U.S. Arms Merchants To NATO Newcomers: Accessorize!
(FORTUNE Magazine) – If you think Eisenhower's notion of a military-industrial complex has become outdated, you need only look to the expansion of NATO to see it come alive again, 1990s style. American defense contractors are fawning over the former Warsaw Pact nations, vying for the right to replace aging Soviet-era gear with more contemporary fashions. And the U.S. government is doing its utmost to ensure that designers and clients alike get everything their hearts desire.
First, no NATO neophyte can ever hope to really be a "member" without an entire new line of communications equipment. That'll run about $450 million per country over ten years, according to some estimates. Motorola would kill for these contracts; France's Thomson-CSF and Britain's Racal Radio are already outfitting the Polish army.
Bolstered radar and air defense systems are also musts for the well-appointed ally. Last year, Lockheed Martin won a $10.5 million contract from the U.S. government to create an Air Sovereignty Operations Center for Eastern Europe to control both civilian and military air traffic. And Hungary has expressed interest in the company's FPS-117 radar units, an early-warning accessory similar to the kind that Romania (which hopes to be the next NATO inductee) bought in 1995 for $82 million.
But nothing says "We've arrived" like a fleet of advanced fighter aircraft. Here the market may top $10 billion, and that's not counting the long-term contracts for service and parts. The American supermodels in this category are Lockheed Martin's F-16, going for $25 million to $30 million, and Boeing's F-18, at $32 million to $37 million a pop. No matter if Eastern European governments can't afford these jets--the U.S. taxpayer is standing by with an amazing credit offer: Foreign governments can lease F-16s and F-18s free from the Pentagon, and, when they're finally ready to buy, tap a $15 billion pool of loan guarantees, courtesy of Congress.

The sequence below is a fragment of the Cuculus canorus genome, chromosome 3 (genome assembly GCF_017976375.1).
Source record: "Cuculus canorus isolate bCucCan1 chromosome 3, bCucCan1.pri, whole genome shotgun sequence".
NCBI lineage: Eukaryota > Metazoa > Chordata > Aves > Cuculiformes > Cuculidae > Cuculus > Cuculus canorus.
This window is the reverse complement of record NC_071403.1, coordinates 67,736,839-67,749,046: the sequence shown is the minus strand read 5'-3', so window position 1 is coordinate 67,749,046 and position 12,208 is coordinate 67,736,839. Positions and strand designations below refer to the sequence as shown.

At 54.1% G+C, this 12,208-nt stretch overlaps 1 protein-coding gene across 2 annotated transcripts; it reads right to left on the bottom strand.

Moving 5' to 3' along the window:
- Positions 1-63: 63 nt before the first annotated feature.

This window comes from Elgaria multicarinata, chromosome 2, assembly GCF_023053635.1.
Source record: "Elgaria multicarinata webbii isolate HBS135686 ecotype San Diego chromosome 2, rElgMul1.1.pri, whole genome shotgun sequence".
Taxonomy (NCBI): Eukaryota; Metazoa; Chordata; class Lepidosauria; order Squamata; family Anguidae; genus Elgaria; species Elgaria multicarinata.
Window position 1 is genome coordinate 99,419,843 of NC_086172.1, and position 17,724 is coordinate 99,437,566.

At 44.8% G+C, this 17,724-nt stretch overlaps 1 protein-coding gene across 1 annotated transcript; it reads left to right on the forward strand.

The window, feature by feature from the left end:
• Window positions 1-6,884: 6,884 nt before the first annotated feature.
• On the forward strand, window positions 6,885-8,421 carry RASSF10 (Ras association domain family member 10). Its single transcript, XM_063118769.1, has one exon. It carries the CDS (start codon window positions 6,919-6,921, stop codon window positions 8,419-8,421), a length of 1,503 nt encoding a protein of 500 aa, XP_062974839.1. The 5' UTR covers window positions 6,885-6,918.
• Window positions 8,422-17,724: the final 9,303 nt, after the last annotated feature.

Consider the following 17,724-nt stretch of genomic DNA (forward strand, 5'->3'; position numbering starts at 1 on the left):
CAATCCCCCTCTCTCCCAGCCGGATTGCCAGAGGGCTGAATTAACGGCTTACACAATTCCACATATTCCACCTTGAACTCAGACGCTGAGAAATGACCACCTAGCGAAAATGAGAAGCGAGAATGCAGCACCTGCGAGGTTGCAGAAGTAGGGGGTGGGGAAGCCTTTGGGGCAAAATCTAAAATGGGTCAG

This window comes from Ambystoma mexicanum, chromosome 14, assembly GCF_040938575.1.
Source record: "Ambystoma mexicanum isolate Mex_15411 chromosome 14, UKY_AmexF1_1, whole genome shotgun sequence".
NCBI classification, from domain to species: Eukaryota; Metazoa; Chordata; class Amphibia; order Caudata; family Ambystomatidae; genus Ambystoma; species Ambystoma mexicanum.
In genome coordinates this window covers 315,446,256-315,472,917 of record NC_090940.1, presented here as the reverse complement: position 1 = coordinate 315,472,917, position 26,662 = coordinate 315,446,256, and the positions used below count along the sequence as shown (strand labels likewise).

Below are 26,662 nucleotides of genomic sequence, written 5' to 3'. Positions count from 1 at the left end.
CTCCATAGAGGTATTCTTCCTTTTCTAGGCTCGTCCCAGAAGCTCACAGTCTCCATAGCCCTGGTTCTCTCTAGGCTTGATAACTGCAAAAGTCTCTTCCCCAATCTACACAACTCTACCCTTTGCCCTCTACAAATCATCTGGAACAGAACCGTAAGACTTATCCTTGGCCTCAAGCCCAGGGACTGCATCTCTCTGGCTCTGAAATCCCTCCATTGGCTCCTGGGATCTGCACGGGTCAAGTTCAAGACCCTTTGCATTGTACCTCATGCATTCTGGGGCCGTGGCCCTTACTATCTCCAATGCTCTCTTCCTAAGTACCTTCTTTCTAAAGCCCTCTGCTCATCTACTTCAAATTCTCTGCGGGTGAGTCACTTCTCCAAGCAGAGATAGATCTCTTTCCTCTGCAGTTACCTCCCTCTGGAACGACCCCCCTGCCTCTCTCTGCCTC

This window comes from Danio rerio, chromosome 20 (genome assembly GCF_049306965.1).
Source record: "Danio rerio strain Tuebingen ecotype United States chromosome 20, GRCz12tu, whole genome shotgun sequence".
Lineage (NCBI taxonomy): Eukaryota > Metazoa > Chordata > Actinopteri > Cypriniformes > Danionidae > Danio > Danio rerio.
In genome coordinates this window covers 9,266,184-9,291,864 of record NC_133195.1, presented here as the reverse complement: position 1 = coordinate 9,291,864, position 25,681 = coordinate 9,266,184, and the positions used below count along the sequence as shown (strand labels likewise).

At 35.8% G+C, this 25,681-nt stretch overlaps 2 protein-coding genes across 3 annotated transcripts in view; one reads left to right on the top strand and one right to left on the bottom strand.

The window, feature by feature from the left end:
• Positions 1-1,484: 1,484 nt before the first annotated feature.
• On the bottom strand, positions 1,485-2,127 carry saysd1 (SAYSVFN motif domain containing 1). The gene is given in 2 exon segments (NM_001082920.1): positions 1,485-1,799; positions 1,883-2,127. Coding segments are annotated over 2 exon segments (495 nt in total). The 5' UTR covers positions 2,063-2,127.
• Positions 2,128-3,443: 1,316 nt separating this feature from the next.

To help seal big defense deals, countries often insist that arms merchants make investments in the local economy known as "offsets." Lockheed, for example, is exploring offsets in Poland, and Boeing has purchased a 30% stake in Czech aircraft manufacturer Aero Vodochody for $27 million. Boeing spokesman Jim Schlueter contends the pairing is a perfect match--NATO or no NATO--but admits his company hopes the deal will also make the F-18 more attractive to the Czech air force. That was certainly the case for Textron: Its Bell Helicopter division bought 70% of a helicopter maker in Romania--then sold the Romanians 96 Cobra attack helicopters for $1 billion. (When the IMF questioned whether Romania could afford $1 billion without defaulting on its loans, the deal was postponed until Textron can help Romania find alternative financing.)
The Romanians and other aspiring NATO nations can rest assured that no one is more eager to see these smashing new weapons exported than their American designers and the people who represent them in Congress. The money will be found. And while the estimated cost of NATO expansion swings from $1.5 billion to $125 billion, one thing is certain: The profits are to die for.